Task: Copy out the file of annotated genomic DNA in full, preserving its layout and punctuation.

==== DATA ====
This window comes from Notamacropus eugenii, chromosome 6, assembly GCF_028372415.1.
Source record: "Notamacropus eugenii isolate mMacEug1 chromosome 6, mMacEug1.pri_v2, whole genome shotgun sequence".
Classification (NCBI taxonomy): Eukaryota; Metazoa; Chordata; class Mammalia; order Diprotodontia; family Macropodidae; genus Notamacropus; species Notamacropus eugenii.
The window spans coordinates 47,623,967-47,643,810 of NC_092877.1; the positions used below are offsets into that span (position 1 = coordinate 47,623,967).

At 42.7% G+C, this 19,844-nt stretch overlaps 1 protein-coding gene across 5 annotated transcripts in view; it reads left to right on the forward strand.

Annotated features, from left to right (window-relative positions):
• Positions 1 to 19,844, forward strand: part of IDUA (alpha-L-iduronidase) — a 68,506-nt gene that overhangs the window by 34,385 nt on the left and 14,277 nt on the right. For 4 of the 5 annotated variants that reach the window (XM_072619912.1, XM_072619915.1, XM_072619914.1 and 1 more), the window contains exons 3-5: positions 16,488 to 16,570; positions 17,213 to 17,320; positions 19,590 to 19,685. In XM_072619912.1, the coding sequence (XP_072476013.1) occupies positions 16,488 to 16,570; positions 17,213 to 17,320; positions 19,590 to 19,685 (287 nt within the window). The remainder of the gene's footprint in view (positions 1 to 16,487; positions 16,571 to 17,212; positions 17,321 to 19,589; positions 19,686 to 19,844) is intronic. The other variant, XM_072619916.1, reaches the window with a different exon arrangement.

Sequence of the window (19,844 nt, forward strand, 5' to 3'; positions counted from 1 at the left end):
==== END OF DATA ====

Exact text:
This window comes from Notamacropus eugenii, chromosome 6, assembly GCF_028372415.1.
Source record: "Notamacropus eugenii isolate mMacEug1 chromosome 6, mMacEug1.pri_v2, whole genome shotgun sequence".
Classification (NCBI taxonomy): Eukaryota; Metazoa; Chordata; class Mammalia; order Diprotodontia; family Macropodidae; genus Notamacropus; species Notamacropus eugenii.
The window spans coordinates 47,623,967-47,643,810 of NC_092877.1; the positions used below are offsets into that span (position 1 = coordinate 47,623,967).

At 42.7% G+C, this 19,844-nt stretch overlaps 1 protein-coding gene across 5 annotated transcripts in view; it reads left to right on the forward strand.

Annotated features, from left to right (window-relative positions):
• Positions 1 to 19,844, forward strand: part of IDUA (alpha-L-iduronidase) — a 68,506-nt gene that overhangs the window by 34,385 nt on the left and 14,277 nt on the right. For 4 of the 5 annotated variants that reach the window (XM_072619912.1, XM_072619915.1, XM_072619914.1 and 1 more), the window contains exons 3-5: positions 16,488 to 16,570; positions 17,213 to 17,320; positions 19,590 to 19,685. In XM_072619912.1, the coding sequence (XP_072476013.1) occupies positions 16,488 to 16,570; positions 17,213 to 17,320; positions 19,590 to 19,685 (287 nt within the window). The remainder of the gene's footprint in view (positions 1 to 16,487; positions 16,571 to 17,212; positions 17,321 to 19,589; positions 19,686 to 19,844) is intronic. The other variant, XM_072619916.1, reaches the window with a different exon arrangement.

Sequence of the window (19,844 nt, forward strand, 5' to 3'; positions counted from 1 at the left end):